Army (1-2): lost to Stanford, 34-20. This was supposed to be a disaster. It wasn’t. Army put up a great effort. Until the Cardinal scored a touchdown to make it 34-13 with about ten minutes left in the fourth quarter, it never felt like Army was out of the game. (They took advantage of a short field after Rich Ellerson decided to go for it on 4th down on his own 29. Puzzling call.) Things couldn’t have started out much better for Army, with the defense forcing a fumble and a 3 & out on Stanford’s first two possessions of the game. The Black Knights were able to turn that into two field goals, but field goals weren’t going to win this game. Stanford came alive on their next drive, ripping off some long runs to set up a 26-yard touchdown pass and a 7-6 lead. The Cardinal never trailed the rest of the way, although they couldn’t quite pull away, either.
Defensively, Stanford didn’t do anything fancy to stop the option, preferring to just line up in their base defense and counting on their players making plays. They did when they had to, but Army still ran for a very respectable 284 yards. Army’s defense kept Stanford surprisingly in check for a good portion of the game, but I kept getting the feeling that the Cardinal was holding back a little bit with their play calling. They spent most of the afternoon either throwing horizontally or lining up three tight ends and running the ball, both of which Army kept in check well enough. Stanford’s coaches only opened up when they really needed to, and when they did they got it; the Cardinal had 7 plays of 20+ yards. That doesn’t take away from Army’s performance, though. They forced two turnovers and kept the game within reach.
The question for Army now is where they go from here. Can they build on this performance? Can they do it without Larry Dixon, Raymond Maples, and Momo Kime if they need to? All three were injured on Saturday, and we should learn to what extent later today. Army has a reeling BCS conference opponent coming to town this week in what has to be considered a winnable game. After playing well against Stanford, beating Wake Forest to get to 2-2 would give the season a renewed optimism. Fall to 1-3, and things look pretty rough with 5 of the next 7 games coming away from Michie Stadium before heading to Army-Navy. The Wake Forest game might be the key to Army’s season.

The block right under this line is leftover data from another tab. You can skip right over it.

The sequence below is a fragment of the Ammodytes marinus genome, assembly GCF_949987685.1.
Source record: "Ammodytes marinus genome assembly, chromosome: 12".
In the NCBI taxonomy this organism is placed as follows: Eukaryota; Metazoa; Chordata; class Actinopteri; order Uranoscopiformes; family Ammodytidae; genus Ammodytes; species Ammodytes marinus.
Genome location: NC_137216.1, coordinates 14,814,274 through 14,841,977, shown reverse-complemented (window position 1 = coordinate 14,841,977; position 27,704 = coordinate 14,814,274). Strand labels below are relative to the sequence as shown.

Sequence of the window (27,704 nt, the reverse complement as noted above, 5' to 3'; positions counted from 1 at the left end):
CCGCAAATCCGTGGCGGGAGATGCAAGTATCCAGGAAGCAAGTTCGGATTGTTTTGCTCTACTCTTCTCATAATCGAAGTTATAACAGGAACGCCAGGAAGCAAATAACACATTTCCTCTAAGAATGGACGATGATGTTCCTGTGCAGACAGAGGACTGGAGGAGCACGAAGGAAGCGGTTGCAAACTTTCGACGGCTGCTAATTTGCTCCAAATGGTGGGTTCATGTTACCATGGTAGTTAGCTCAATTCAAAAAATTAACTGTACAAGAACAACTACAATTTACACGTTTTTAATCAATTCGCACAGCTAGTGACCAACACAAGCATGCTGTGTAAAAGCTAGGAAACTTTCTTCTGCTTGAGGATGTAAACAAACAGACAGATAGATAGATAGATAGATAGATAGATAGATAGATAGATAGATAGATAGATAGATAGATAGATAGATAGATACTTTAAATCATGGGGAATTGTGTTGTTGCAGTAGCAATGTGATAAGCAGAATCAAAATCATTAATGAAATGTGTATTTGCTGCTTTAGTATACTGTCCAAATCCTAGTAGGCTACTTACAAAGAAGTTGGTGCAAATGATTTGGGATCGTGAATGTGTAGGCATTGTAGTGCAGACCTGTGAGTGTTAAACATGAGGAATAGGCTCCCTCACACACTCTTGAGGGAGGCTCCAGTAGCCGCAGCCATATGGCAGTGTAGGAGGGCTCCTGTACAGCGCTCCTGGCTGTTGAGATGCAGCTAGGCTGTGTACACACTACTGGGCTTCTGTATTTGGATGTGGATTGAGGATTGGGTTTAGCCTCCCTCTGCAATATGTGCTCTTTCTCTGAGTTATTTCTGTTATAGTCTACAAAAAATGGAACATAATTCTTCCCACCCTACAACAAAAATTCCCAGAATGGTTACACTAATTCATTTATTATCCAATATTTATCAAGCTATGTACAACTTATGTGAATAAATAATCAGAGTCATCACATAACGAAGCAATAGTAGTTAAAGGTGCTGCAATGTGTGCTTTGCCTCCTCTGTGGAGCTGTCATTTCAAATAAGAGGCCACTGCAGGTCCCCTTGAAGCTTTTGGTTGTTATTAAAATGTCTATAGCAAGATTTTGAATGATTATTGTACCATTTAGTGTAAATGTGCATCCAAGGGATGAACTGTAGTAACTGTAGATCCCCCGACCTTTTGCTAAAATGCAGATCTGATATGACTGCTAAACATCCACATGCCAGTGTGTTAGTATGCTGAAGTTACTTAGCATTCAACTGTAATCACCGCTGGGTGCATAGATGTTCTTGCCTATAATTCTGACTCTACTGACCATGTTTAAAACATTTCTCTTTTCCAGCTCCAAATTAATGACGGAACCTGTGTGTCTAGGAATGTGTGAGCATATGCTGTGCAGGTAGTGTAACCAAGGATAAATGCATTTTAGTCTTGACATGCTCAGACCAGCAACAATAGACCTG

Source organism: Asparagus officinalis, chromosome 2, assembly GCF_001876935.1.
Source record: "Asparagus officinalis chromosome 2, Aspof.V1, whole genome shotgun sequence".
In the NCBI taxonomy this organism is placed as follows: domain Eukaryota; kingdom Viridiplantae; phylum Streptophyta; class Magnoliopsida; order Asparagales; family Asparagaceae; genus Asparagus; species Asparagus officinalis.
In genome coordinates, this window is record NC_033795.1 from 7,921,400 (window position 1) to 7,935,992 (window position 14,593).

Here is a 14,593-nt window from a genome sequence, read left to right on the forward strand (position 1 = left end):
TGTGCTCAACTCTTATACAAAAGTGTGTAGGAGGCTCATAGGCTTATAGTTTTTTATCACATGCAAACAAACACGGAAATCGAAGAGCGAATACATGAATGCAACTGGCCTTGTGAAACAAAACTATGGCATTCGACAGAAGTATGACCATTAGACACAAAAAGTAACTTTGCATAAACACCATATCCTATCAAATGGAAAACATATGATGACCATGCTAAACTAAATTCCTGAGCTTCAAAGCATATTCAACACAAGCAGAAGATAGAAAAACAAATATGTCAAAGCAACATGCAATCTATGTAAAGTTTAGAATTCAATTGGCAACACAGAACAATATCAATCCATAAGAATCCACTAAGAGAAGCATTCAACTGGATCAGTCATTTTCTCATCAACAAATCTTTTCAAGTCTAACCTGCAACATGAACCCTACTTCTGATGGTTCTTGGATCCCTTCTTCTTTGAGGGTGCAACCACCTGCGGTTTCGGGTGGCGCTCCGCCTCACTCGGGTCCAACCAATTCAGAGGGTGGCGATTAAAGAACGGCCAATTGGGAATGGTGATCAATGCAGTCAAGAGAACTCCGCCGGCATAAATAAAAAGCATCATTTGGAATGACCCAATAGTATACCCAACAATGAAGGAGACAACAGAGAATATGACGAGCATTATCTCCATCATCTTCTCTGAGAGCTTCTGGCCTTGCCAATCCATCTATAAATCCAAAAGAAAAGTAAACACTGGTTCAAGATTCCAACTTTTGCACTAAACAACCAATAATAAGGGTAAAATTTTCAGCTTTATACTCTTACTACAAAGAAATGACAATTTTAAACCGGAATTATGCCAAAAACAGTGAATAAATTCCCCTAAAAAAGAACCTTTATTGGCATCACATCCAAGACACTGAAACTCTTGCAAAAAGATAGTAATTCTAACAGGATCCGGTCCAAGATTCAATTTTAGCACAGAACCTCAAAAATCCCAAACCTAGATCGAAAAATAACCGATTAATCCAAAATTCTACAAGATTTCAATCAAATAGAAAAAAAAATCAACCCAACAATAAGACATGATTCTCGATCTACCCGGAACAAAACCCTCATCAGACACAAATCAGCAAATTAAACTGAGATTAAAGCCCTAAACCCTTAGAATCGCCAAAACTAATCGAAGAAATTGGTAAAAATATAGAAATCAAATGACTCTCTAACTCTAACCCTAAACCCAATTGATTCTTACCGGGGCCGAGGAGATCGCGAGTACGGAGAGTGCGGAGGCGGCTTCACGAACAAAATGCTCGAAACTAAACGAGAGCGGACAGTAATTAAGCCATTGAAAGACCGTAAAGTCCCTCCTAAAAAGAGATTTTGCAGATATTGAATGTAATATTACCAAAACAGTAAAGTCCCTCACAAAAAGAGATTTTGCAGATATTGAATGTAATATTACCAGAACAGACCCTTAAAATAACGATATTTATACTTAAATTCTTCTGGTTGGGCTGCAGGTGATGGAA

Air Force (1-2): lost to Boise State, 42-20. For a while there it looked like this was going to be a real shootout. Air Force and Boise State were going toe-to-toe in the first half, with neither defense looking like it was going to step up. Then one of them did. Air Force was held to 98 yards in the second half as the Broncos eventually pulled away. Schematically, Boise State didn’t deviate very much from what Utah State did. Depending on situation, they either lined up in the same 3-deep 4-4 the Aggies used, or with 4 deep and having the playside safety roll up to play run support. Both are pretty basic defenses that Air Force sees all the time, and in the first half, they played like it. In the second half, Boise didn’t change the scheme. They simply manhandled the Air Force offensive line.
The two big questions for Air Force right now are about the defense and Jaleel Awini’s ability to run the offense. Regarding the latter, I’d say that we still don’t know. Everything sure seemed to be clicking in the first half, and he finished with 107 rushing yards and two TDs. On the other hand, this is the second straight game that Air Force has failed to rush for at least 200 yards. They’ve been able to do that much against even their toughest opposition in years past. Is it all because of the offensive line? How much of this falls on Awini? As for the defense, they had two really bad games against two really good opponents. We should get a more accurate read on that unit this week when Air Force takes on what should be (in theory) a more evenly-matched Wyoming team.
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